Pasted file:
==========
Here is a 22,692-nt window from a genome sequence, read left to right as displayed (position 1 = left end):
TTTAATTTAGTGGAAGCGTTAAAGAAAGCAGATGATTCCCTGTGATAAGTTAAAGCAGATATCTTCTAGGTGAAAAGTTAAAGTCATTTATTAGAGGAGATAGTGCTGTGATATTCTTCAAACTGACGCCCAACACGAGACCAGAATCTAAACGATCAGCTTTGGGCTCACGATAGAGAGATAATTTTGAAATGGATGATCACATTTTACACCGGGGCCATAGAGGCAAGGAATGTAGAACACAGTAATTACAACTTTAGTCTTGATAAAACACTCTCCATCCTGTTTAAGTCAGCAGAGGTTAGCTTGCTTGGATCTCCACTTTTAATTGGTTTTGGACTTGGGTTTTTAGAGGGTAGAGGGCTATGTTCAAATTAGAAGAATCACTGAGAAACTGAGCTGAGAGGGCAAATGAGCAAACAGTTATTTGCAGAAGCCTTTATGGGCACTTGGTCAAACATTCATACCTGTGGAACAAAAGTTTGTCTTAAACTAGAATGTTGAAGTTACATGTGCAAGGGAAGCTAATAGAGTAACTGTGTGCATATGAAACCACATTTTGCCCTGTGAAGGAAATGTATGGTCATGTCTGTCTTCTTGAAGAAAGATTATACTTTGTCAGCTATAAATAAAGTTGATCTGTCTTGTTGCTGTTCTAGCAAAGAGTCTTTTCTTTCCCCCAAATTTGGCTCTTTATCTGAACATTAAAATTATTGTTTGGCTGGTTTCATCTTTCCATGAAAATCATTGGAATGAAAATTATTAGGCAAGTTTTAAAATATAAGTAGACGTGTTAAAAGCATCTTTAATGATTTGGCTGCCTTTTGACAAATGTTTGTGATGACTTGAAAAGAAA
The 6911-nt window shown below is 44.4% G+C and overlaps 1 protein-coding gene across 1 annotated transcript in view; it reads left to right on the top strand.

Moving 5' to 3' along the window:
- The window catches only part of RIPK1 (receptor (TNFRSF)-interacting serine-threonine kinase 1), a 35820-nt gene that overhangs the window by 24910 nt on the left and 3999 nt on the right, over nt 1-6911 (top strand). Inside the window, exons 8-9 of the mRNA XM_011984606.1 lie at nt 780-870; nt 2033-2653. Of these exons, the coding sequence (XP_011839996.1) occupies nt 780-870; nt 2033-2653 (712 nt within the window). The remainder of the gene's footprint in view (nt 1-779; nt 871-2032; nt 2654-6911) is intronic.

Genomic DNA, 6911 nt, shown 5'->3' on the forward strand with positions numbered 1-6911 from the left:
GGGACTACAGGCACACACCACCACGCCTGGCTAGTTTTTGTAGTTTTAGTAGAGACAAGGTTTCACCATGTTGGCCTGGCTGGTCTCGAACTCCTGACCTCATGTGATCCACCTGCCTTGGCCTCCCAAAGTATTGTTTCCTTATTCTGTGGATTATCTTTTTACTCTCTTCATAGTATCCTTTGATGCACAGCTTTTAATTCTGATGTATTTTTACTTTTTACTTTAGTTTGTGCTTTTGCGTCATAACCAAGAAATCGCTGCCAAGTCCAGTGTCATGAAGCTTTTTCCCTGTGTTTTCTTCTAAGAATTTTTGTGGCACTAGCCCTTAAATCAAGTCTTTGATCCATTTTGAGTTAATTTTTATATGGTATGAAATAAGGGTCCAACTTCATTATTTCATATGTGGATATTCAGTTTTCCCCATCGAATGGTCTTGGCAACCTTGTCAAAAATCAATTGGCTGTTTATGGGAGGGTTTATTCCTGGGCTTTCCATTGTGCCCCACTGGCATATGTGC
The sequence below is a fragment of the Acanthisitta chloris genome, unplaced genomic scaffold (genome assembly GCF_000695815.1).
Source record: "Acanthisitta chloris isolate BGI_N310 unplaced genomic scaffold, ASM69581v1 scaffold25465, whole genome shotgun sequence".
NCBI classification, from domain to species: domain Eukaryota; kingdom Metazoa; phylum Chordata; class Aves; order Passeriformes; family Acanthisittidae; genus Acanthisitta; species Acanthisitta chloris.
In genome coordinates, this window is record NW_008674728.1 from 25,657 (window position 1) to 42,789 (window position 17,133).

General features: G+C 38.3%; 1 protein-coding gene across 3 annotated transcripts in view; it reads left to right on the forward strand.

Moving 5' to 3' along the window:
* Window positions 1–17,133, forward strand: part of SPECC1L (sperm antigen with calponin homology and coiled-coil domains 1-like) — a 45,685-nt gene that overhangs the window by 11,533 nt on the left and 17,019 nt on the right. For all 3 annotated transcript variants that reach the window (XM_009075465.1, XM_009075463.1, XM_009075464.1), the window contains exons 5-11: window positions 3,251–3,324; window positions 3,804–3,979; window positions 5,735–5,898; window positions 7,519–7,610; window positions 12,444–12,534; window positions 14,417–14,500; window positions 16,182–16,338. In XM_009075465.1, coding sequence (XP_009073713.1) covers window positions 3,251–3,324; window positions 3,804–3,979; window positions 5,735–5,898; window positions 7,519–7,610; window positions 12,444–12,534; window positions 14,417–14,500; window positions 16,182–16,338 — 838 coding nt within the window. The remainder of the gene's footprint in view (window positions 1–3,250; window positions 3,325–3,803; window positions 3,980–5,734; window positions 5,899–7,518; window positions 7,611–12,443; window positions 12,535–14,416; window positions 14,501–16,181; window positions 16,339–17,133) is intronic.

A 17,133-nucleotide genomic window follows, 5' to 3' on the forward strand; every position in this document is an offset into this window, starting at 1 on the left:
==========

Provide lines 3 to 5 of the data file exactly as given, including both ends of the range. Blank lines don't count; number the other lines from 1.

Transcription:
The 6911-nt window shown below is 44.4% G+C and overlaps 1 protein-coding gene across 1 annotated transcript in view; it reads left to right on the top strand.

Moving 5' to 3' along the window:
- The window catches only part of RIPK1 (receptor (TNFRSF)-interacting serine-threonine kinase 1), a 35820-nt gene that overhangs the window by 24910 nt on the left and 3999 nt on the right, over nt 1-6911 (top strand). Inside the window, exons 8-9 of the mRNA XM_011984606.1 lie at nt 780-870; nt 2033-2653. Of these exons, the coding sequence (XP_011839996.1) occupies nt 780-870; nt 2033-2653 (712 nt within the window). The remainder of the gene's footprint in view (nt 1-779; nt 871-2032; nt 2654-6911) is intronic.